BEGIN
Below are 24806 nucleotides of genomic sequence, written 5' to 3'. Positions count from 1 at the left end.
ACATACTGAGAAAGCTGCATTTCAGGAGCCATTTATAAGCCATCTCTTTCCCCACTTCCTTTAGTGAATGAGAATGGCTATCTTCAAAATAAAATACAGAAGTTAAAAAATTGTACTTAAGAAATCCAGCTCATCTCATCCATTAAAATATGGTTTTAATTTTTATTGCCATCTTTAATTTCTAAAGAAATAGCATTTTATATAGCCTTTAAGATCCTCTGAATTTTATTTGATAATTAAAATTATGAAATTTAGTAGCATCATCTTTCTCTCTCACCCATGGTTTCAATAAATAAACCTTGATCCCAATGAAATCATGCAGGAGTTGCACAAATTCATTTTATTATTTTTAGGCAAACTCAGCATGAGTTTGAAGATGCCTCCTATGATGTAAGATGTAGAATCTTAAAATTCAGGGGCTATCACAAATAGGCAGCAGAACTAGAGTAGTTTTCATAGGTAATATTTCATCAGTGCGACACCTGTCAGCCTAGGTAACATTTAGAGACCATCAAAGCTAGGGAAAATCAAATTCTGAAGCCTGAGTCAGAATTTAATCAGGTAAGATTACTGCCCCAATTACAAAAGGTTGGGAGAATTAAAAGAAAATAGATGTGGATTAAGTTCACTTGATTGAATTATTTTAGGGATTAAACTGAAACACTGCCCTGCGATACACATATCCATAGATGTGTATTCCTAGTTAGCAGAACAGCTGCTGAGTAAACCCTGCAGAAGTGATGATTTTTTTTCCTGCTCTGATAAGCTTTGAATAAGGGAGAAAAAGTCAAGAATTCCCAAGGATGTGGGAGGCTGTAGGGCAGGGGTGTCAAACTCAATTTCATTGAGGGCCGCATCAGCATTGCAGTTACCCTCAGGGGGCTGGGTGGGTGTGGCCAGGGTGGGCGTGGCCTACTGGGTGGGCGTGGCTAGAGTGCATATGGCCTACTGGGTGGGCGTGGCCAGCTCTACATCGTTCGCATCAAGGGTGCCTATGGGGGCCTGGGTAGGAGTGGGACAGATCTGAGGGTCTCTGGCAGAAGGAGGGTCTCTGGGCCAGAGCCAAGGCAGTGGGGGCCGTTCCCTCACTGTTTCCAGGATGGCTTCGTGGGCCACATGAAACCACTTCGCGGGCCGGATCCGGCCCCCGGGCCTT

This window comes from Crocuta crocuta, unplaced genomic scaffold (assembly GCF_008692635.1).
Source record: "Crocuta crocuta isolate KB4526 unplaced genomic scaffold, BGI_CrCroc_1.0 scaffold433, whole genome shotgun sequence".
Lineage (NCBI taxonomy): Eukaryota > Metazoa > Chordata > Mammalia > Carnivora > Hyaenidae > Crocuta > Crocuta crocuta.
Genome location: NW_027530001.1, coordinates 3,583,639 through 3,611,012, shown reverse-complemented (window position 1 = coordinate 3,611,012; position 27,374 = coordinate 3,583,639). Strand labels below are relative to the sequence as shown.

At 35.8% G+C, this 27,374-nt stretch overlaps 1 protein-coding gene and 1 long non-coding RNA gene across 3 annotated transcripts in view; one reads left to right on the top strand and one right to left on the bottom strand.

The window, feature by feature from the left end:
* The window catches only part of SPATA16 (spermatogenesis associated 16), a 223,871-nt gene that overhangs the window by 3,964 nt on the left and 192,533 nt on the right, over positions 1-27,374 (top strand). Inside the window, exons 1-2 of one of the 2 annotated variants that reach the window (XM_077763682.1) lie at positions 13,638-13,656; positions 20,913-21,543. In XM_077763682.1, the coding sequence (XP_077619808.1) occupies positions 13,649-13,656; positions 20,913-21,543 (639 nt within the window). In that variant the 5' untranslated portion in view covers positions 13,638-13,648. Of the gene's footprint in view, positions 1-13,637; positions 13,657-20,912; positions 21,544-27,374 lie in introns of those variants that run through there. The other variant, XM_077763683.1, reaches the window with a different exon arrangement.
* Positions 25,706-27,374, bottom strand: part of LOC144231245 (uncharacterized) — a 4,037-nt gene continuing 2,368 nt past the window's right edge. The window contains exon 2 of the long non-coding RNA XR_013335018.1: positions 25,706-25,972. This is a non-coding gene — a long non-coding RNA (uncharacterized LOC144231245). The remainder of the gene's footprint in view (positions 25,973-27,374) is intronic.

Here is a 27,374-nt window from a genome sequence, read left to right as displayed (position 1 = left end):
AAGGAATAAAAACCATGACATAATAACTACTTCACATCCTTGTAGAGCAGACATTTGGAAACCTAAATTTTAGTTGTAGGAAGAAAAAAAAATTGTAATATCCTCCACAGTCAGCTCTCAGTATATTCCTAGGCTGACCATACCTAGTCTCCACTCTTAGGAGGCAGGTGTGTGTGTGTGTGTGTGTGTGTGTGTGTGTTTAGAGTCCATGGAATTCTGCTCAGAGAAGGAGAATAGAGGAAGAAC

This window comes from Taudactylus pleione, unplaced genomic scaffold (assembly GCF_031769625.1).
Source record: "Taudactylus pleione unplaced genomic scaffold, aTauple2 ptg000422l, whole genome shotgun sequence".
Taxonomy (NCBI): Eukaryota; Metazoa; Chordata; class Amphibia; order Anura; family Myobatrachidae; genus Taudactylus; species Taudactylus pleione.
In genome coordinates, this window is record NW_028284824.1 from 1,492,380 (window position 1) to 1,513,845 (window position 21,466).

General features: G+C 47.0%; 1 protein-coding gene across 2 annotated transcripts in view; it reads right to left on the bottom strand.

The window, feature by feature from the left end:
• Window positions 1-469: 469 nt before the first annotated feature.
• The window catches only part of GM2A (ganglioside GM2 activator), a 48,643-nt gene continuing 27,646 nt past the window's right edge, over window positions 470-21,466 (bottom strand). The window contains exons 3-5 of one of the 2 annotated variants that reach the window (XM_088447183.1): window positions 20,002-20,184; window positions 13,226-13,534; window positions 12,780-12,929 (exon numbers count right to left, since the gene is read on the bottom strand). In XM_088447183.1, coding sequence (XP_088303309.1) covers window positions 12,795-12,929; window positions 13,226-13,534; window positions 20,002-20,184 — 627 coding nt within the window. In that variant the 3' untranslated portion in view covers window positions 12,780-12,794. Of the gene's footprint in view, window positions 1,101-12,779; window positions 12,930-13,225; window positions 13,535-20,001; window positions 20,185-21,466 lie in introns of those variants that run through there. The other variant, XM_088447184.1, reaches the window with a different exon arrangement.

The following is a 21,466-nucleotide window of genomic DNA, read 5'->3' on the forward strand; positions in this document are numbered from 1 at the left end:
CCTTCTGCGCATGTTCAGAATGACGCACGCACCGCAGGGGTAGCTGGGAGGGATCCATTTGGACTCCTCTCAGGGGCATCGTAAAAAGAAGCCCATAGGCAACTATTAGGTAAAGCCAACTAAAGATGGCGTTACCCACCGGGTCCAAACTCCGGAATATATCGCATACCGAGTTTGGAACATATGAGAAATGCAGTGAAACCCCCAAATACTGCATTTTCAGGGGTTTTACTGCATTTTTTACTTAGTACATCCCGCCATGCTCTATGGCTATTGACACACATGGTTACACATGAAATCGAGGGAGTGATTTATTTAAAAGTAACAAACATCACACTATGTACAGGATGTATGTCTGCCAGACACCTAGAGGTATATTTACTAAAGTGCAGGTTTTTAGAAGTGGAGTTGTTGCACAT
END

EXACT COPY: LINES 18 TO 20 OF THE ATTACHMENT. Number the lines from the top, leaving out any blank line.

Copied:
The window, feature by feature from the left end:
• Window positions 1-469: 469 nt before the first annotated feature.
• The window catches only part of GM2A (ganglioside GM2 activator), a 48,643-nt gene continuing 27,646 nt past the window's right edge, over window positions 470-21,466 (bottom strand). The window contains exons 3-5 of one of the 2 annotated variants that reach the window (XM_088447183.1): window positions 20,002-20,184; window positions 13,226-13,534; window positions 12,780-12,929 (exon numbers count right to left, since the gene is read on the bottom strand). In XM_088447183.1, coding sequence (XP_088303309.1) covers window positions 12,795-12,929; window positions 13,226-13,534; window positions 20,002-20,184 — 627 coding nt within the window. In that variant the 3' untranslated portion in view covers window positions 12,780-12,794. Of the gene's footprint in view, window positions 1,101-12,779; window positions 12,930-13,225; window positions 13,535-20,001; window positions 20,185-21,466 lie in introns of those variants that run through there. The other variant, XM_088447184.1, reaches the window with a different exon arrangement.